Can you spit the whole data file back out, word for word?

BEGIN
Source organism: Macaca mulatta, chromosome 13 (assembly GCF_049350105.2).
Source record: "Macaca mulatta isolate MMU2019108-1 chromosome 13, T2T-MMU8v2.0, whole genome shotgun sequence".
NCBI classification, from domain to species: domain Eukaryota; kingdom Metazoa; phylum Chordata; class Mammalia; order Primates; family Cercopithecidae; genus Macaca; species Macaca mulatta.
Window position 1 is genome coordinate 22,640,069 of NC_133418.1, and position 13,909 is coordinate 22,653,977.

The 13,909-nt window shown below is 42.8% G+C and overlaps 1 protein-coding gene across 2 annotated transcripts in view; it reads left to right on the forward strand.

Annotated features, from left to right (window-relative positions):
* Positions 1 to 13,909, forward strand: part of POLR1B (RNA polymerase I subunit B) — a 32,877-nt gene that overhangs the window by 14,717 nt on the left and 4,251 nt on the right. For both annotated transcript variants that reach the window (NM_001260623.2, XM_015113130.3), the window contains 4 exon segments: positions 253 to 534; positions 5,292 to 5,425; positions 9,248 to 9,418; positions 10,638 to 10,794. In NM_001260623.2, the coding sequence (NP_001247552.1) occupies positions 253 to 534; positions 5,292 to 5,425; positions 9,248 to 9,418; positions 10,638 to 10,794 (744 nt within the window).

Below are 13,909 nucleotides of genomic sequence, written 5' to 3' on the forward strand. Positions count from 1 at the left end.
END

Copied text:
Source organism: Macaca mulatta, chromosome 13 (assembly GCF_049350105.2).
Source record: "Macaca mulatta isolate MMU2019108-1 chromosome 13, T2T-MMU8v2.0, whole genome shotgun sequence".
NCBI classification, from domain to species: domain Eukaryota; kingdom Metazoa; phylum Chordata; class Mammalia; order Primates; family Cercopithecidae; genus Macaca; species Macaca mulatta.
Window position 1 is genome coordinate 22,640,069 of NC_133418.1, and position 13,909 is coordinate 22,653,977.

The 13,909-nt window shown below is 42.8% G+C and overlaps 1 protein-coding gene across 2 annotated transcripts in view; it reads left to right on the forward strand.

Annotated features, from left to right (window-relative positions):
* Positions 1 to 13,909, forward strand: part of POLR1B (RNA polymerase I subunit B) — a 32,877-nt gene that overhangs the window by 14,717 nt on the left and 4,251 nt on the right. For both annotated transcript variants that reach the window (NM_001260623.2, XM_015113130.3), the window contains 4 exon segments: positions 253 to 534; positions 5,292 to 5,425; positions 9,248 to 9,418; positions 10,638 to 10,794. In NM_001260623.2, the coding sequence (NP_001247552.1) occupies positions 253 to 534; positions 5,292 to 5,425; positions 9,248 to 9,418; positions 10,638 to 10,794 (744 nt within the window).

Below are 13,909 nucleotides of genomic sequence, written 5' to 3' on the forward strand. Positions count from 1 at the left end.